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Russell Webster

Russell Webster

Criminal Justice & substance misuse expert and author of this blog.

Police & Twitter, Spanish Style

Did you know that the Spanish national police force Twitter account @policia has over half a million followers? Only the FBI has more. Police display the national Twitter handle on their uniforms and their patrol cars. Spanish Police use Twitter differently from British Police - the focus is not on engaging with individual members of the public but on gathering intelligence - frequently to target drug dealers.

Empecemos

Did you know that the Spanish national police force Twitter account @policia has over half a million followers?

Only the FBI has more.

A recent post by Helen Reynolds (@helreynolds) gave some interesting information about the way Spanish police promote their Twitter account, on their uniforms:

 

and on their patrol vehicles:

 

 

Using Twitter to gather intelligence

A recent BBC news post on the same subject revealed that the @policia account has been particularly successful at gathering intelligence from the public.

Spanish police have made numerous “tweet raids” on drug dealers.

They first launch a Twitter campaign which publicises a specific email account that guarantees confidentiality to facilitate online collaboration.

According to official figures, tweet raids led to the arrest of 300 individuals in Spain last year.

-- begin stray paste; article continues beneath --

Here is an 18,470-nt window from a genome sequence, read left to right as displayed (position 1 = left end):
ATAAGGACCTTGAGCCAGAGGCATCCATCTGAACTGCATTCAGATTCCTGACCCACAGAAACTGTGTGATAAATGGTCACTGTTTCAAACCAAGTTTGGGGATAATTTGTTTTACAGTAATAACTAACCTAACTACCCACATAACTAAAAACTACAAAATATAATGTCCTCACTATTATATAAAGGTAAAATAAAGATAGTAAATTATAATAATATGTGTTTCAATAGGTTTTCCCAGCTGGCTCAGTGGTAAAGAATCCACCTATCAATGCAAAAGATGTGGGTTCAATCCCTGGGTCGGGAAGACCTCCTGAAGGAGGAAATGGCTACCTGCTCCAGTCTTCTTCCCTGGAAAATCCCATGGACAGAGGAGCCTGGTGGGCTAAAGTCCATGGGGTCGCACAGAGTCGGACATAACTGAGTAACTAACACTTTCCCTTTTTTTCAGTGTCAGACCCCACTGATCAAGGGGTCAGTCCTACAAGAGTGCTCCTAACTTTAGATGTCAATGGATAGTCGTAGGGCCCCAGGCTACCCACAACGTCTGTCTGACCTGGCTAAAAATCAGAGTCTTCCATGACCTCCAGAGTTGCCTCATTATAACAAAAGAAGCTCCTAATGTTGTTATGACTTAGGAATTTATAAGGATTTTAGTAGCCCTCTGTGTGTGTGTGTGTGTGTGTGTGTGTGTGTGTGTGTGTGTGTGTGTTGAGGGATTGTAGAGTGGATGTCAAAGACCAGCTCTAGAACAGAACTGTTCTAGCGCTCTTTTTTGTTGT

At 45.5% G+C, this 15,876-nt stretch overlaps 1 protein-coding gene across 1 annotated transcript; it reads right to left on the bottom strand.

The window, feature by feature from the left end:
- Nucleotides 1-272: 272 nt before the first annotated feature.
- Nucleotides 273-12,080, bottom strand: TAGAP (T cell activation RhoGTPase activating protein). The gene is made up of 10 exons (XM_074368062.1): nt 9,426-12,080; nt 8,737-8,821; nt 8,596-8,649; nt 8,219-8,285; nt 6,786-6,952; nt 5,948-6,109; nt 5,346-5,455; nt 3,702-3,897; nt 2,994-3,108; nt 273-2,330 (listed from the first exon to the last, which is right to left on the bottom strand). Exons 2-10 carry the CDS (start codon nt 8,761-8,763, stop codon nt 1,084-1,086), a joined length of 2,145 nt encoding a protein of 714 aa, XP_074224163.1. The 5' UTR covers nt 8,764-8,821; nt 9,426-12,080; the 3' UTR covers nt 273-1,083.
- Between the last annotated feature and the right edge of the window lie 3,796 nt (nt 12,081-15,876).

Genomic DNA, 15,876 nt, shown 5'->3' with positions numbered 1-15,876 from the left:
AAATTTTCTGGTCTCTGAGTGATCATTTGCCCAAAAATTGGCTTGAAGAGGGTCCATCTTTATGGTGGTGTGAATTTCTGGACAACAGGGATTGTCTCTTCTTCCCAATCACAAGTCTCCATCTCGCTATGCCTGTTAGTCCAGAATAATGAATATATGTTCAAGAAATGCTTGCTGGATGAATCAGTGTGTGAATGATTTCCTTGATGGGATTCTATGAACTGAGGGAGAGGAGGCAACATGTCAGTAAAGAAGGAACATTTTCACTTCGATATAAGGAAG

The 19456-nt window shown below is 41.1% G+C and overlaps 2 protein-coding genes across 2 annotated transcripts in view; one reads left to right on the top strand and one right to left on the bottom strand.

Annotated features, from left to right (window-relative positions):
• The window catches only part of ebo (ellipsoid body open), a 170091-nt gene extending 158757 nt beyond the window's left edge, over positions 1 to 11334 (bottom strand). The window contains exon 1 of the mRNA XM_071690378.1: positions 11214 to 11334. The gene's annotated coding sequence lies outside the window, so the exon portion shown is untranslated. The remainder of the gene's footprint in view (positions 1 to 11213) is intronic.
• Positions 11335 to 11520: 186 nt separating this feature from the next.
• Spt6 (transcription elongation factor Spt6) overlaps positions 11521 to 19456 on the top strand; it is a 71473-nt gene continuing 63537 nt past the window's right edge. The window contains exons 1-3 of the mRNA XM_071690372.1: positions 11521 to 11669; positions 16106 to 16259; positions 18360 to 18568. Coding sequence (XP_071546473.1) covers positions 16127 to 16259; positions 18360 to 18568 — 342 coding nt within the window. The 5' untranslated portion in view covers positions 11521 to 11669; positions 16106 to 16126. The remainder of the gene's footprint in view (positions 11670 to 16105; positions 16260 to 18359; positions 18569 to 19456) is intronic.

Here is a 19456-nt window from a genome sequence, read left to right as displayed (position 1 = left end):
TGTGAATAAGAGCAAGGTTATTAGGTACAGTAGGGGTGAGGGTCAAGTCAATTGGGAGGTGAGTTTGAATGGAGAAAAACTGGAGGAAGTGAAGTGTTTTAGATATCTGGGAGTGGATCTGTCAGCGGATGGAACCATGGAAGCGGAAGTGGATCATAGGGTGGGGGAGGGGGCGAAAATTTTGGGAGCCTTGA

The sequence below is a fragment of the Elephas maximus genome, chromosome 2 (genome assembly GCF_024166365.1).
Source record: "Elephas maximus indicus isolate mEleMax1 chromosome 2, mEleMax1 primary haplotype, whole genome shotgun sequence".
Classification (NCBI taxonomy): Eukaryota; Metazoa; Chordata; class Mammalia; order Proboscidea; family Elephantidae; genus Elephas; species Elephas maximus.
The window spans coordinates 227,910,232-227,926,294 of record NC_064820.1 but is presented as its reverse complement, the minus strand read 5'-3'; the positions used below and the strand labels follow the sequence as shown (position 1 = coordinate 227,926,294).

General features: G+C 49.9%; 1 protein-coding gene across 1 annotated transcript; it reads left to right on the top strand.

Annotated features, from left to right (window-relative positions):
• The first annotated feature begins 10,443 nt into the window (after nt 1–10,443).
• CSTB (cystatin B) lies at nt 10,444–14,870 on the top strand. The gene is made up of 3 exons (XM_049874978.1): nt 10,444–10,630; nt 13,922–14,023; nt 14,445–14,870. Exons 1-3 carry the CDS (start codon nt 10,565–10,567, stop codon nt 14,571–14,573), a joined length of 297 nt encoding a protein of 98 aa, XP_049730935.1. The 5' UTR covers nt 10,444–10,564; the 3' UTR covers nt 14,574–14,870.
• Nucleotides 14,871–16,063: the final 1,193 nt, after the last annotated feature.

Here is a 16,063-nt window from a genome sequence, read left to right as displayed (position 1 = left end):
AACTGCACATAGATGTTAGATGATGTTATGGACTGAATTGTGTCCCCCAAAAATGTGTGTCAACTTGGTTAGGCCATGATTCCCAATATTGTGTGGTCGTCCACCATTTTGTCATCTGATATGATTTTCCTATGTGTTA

Another successful example led to the arrest of a rapist who attacked a 15-year-old girl at a party in a park in Seville. Several people who were in the vicinity took photographs of the young woman and her aggressor which later circulated across the social networks.

After locating the author of an image posted on Twitter, who had apparently witnessed the episode, police made contact with him and obtained enough information to be able to effect an arrest.

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Y finalmente

What is particularly interesting to me about the Spanish approach is that, unlike, most British police tweeters, they don’t use Twitter to engage with members of the public on an individual level – the @policia account follows no-one.

Nonetheless, police adoption of social media seems to be a success all round the world.

 

2 thoughts on “Police & Twitter, Spanish Style”

  1. To me, looks like you’re forgetting to point the main characteristic of @policia, which is precisely the one that has made them as successful and news worthy: their tweets are goofy, they don’t take themselves too seriously (if at all sometimes!), they use social-media speak, you read most of their tweets and you smile, unless they get it “right” and then you let lose an outright, highly amused laugh…

    The FBI account has more followers because is the forever popular FBI, and the US has way more citizens, but they are all official sounding and boring. Same happens with most of other law enforcements’ accounts. Our Spanish @policia may be many things, but they are approachable, even more in Twitter, they made easy for their followers to think: why not to help?

    1. Thanks for your comment, Victoria
      Glad to hear that goofiness is a key attribute – it’s the same here in the UK, Twitter has enabled police officers to show the human being behind the uniform which has great improved relations with ordinary members of the public.

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